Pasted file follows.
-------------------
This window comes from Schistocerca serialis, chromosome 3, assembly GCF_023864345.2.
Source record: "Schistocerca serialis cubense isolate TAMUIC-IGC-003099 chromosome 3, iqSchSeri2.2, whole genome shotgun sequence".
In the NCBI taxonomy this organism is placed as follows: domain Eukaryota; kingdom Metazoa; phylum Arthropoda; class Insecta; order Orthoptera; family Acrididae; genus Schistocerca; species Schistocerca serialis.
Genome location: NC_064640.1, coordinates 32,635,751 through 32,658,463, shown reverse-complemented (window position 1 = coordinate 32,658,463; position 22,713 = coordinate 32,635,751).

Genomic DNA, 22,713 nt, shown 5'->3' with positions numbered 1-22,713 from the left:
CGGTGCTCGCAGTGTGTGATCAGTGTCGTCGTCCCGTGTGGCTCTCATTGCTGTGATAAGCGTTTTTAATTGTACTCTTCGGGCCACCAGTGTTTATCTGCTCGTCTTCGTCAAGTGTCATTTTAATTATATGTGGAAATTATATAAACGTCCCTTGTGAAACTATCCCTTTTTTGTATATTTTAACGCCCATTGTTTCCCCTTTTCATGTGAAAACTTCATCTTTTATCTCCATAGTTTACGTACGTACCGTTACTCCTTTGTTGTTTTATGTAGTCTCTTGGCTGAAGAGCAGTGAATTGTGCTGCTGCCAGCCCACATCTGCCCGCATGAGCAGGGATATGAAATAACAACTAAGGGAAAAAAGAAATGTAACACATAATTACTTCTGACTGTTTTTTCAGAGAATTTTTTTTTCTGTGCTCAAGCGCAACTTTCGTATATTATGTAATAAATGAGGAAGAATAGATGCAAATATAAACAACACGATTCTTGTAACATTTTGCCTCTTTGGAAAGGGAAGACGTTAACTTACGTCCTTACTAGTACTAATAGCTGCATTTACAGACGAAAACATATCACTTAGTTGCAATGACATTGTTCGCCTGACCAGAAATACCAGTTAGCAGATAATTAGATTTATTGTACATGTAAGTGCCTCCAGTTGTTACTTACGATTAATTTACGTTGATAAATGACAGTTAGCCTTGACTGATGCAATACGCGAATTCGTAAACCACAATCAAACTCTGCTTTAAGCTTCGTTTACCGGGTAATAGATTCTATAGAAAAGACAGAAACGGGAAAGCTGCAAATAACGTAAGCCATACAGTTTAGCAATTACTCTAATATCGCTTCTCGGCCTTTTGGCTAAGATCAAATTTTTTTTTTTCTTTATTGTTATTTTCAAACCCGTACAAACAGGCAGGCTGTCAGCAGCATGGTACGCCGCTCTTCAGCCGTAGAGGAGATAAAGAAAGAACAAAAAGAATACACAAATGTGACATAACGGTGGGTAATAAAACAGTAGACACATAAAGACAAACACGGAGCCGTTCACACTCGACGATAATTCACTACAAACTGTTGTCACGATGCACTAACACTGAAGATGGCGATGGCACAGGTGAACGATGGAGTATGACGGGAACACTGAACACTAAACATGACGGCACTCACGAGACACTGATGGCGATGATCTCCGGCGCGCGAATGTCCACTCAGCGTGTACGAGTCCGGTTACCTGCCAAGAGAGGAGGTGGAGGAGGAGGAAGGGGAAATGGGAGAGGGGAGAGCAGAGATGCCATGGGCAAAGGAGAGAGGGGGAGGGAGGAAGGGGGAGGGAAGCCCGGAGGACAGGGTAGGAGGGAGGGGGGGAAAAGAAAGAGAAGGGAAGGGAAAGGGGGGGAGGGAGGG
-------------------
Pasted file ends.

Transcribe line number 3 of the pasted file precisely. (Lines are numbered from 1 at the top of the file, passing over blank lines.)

In the NCBI taxonomy this organism is placed as follows: domain Eukaryota; kingdom Metazoa; phylum Arthropoda; class Insecta; order Orthoptera; family Acrididae; genus Schistocerca; species Schistocerca serialis.